The Guide Content
Chapter 1. What is Software Outsourcing and Why It’s Now Not Only about the Price
Chapter 2. How to Сhoose the Сountry, Outsourcing Partner and Business Model
Chapter 3. Let’s Start a New Project: the Set-up Process
Chapter 4. Step 1. Business Analysis and Design Are Key
Chapter 5. Step 2. Software Development: Quality Is a Must
Chapter 6. Step 3. Testing and Support for the Result
Chapter 7. FAQ about Outsourcing Software Development
In order to deliver the highest quality in the shortest period of time, the team chooses the most suitable software development methodology that will be used during the whole development process.
Software development methodology is a plan of action with defined phases that sets the norms for the team members for how they are going to work and in which way they should pass information to each other.
Such methods are used to manage the development workflow more efficiently.
Here is a list of the most frequently utilized software development methodologies:
The Agile approach represents iteration and flexibility. Continuous collaboration is key to the Agile development process.
The team has an opportunity to assess the stakeholder’s demands and implement quick modifications, as both parties continuously discuss the details during scheduled meetings, called sprints. Mostly, sprints last from one to four weeks. The customer can calculate the estimated costs before each sprint to better understand the approximate costs of each feature. This approach offers more decision-making opportunities.
By using Agile methods, the team can continually reprioritize and refine the product backlog. It creates opportunities to evaluate a project’s direction during the development cycle.
The main Agile principles:
o A working product is a major measure of progress
o Collaboration with the stakeholder is the priority, not the contract negotiation
o It is not obligatory to follow the predetermined plan; changes can be made
o Deliver the product within the shortest timescale
o Teams should cooperate on a daily basis to be more effective
We can also add to the Agile principles that the customer gets small pieces of functionality on a regular basis
Scrum is another flexible project management method from the Agile family. This model was designed for projects that require quick solutions combined with tolerance to modifications.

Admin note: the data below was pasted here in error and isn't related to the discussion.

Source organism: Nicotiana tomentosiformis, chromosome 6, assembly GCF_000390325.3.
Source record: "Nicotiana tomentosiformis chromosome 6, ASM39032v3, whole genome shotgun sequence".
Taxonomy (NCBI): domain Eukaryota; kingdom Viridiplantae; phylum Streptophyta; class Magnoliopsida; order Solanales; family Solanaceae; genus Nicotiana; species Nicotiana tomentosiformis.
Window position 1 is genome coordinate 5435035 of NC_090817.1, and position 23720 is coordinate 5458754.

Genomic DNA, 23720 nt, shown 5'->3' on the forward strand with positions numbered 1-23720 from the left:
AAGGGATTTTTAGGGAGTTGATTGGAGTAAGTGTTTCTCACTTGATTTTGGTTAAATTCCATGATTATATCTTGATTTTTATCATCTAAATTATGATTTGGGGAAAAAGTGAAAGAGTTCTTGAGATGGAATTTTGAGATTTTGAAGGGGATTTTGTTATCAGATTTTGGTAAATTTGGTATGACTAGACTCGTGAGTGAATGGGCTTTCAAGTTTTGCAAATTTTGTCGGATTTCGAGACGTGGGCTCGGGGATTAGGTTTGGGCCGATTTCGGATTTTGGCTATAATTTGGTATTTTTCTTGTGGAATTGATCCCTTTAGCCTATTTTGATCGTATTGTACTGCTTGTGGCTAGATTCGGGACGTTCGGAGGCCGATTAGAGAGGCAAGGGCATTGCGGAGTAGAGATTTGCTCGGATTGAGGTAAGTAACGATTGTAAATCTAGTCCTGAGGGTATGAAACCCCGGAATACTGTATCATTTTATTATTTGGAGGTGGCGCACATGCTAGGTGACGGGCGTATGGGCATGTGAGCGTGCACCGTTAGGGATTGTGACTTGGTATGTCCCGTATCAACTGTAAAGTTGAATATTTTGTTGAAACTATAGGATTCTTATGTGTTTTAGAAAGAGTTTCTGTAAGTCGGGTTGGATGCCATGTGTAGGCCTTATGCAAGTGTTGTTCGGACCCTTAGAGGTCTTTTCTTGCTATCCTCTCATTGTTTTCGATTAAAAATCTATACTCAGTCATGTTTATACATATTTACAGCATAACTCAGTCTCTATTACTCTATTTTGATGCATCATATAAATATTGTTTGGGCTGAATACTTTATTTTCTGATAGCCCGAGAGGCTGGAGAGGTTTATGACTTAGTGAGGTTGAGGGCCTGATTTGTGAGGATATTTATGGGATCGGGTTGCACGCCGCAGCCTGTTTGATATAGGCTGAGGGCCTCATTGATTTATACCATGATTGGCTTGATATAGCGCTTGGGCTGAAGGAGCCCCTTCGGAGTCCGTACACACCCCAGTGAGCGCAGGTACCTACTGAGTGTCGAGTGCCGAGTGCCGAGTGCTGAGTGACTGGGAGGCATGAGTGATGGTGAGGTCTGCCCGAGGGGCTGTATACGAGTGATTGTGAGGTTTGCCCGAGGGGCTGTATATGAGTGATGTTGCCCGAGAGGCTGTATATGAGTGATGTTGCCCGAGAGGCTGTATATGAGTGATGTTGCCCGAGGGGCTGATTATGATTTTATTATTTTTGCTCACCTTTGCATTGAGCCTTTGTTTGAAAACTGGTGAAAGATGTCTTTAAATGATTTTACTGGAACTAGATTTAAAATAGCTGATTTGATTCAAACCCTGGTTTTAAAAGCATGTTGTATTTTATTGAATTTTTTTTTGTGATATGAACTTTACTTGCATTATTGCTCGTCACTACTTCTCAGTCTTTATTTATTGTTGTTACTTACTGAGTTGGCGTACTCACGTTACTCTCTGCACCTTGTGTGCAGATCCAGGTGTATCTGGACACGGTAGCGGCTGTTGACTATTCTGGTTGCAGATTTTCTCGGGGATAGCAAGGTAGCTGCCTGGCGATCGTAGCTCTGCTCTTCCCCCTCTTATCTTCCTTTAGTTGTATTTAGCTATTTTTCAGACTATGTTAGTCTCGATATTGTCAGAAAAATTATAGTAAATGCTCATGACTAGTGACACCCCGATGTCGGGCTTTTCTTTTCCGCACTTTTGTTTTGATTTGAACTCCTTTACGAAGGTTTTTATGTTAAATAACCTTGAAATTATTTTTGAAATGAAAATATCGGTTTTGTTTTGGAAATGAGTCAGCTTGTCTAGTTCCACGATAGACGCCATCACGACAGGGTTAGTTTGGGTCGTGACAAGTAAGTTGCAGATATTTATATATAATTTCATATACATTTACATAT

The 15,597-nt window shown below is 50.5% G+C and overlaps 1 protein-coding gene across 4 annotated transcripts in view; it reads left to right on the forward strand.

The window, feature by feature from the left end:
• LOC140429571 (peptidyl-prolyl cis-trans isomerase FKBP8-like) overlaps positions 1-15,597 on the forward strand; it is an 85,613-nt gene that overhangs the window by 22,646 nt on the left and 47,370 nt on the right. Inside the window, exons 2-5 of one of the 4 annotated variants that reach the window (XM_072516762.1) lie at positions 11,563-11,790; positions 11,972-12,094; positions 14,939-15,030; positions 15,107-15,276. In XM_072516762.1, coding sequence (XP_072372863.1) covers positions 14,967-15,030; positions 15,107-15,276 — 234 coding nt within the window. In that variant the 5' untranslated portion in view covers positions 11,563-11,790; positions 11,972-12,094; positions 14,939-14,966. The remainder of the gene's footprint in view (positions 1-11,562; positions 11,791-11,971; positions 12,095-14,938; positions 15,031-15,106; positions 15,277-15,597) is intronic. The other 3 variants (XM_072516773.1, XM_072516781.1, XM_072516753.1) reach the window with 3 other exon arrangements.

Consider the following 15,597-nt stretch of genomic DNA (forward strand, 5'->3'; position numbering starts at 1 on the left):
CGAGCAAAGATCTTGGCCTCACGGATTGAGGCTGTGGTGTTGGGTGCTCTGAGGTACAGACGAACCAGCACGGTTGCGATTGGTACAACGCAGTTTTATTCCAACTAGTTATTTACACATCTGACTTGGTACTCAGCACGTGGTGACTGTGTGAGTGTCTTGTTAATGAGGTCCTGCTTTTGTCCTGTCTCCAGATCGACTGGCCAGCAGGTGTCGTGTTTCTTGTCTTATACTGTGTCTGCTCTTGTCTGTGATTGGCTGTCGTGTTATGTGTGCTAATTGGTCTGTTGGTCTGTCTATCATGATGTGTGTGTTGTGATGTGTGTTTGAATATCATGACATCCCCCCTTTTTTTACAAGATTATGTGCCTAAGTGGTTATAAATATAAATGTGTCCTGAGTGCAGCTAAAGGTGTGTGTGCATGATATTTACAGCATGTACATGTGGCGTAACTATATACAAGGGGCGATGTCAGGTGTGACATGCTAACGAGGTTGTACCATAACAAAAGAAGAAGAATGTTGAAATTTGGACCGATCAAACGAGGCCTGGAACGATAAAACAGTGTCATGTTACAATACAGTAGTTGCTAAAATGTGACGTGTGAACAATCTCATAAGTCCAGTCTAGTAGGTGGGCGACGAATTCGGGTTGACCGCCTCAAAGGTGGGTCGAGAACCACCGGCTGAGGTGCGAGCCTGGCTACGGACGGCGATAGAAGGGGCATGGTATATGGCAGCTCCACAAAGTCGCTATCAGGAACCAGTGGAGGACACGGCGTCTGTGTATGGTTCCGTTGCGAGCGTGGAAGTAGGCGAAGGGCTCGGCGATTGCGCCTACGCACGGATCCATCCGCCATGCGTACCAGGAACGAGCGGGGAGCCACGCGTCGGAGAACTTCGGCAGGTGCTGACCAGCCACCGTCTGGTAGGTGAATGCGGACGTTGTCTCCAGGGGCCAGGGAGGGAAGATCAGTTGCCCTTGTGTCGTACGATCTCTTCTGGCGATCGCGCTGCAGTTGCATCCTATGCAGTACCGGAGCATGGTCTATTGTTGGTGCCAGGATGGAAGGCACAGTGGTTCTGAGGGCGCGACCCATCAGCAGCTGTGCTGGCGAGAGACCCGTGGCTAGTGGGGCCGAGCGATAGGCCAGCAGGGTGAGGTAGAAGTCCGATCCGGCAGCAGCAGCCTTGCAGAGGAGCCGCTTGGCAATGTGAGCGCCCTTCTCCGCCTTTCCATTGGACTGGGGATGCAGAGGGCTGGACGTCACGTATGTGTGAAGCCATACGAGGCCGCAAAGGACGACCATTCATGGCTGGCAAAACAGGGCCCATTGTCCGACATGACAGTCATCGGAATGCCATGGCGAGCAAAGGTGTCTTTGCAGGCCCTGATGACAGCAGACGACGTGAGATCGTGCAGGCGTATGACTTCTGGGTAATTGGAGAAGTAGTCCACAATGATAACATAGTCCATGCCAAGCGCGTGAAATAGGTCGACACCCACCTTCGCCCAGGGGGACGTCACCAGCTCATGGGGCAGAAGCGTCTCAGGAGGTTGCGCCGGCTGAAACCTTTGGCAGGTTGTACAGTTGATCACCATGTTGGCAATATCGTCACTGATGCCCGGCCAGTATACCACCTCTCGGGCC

The main structure of the Scrum process involves sprint planning, daily briefs, sprint results, and retrospectives.
Scrum splits the project into parts that can be used by the customer to obtain backlogs. Sprints last from two to four weeks. During this time, the duration of the meetings is minimized, but their frequency increases. Control over execution becomes more flexible, and developers respond more quickly to emerging problems.
This approach is suitable for situations where not all team members have sufficient experience in the field in which the project is being implemented. Constant communication between team members who can share their knowledge can compensate for lack of experience or qualifications. .
The Scrum Master is responsible for monitoring the team’s work and making sure project participants understand the principles and norms of Scrum practice. He/she is a mediator between the customer and the team. The team is responsible for ensuring at the end of each sprint that all the necessary tasks have been completed. The Product Owner is the person who represents the interests of end users.
The Product Backlog is a list of functional requirements that are arranged in order of importance.
The Sprint Backlog is functionality chosen by the Product Owner from the Product Backlog.
A Planning Meeting is held at the beginning of the iteration with the aim to determine the amount of work required.
A Daily Meeting (Stand-Up) is a short daily meeting during which each team member answers three questions:
- What work has been done between the previous meeting and the current one?
- What work will have been done between the current meeting and the next one?
- What problems hinder the achievement of sprint goals?
Kanban is an Agile system based on visualizing the process of fulfilling team tasks. The main idea in this system is to reduce the number of tasks that are currently being performed.
This approach is less strict than the Scrum approach. It does not limit the time of sprints, and no roles are given to team members, except for the Product Owner. Kanban allows a team member to run several tasks at once, which is not practiced in Scrum. Moreover, there are no strictly regulated meetings about a project’s status. It is better to use the Kanban model when there are no specific deadlines. Each task is given individually. It goes through all the stages on the board and once it has been completed it can be shown to the client.
Accurate calculation of the workload, the correct placement of restrictions and the focus on continuous improvement allow saving of resources and fitting in with deadlines and budget restrictions. And all this is combined with Kanban’s flexibility.
The Waterfall model is a linear sequential approach with several phases. It was the first process model to be introduced. A typical sequence of events looks like this: requirements analysis – software design – implementation – testing – maintenance.
Tight control is imposed during the development process with a large amount of written documentation, approval and sign-off by the client, and formal reviews. A strict approach discourages revisiting and revising any prior phase once it is complete. However, there is a stage-gate between each phase, as the requirements must be reviewed and approved by the customer before the design process starts.
It is better to use the Waterfall model for relatively small projects when the requirements are clearly set, and there are available programmers with the required qualifications.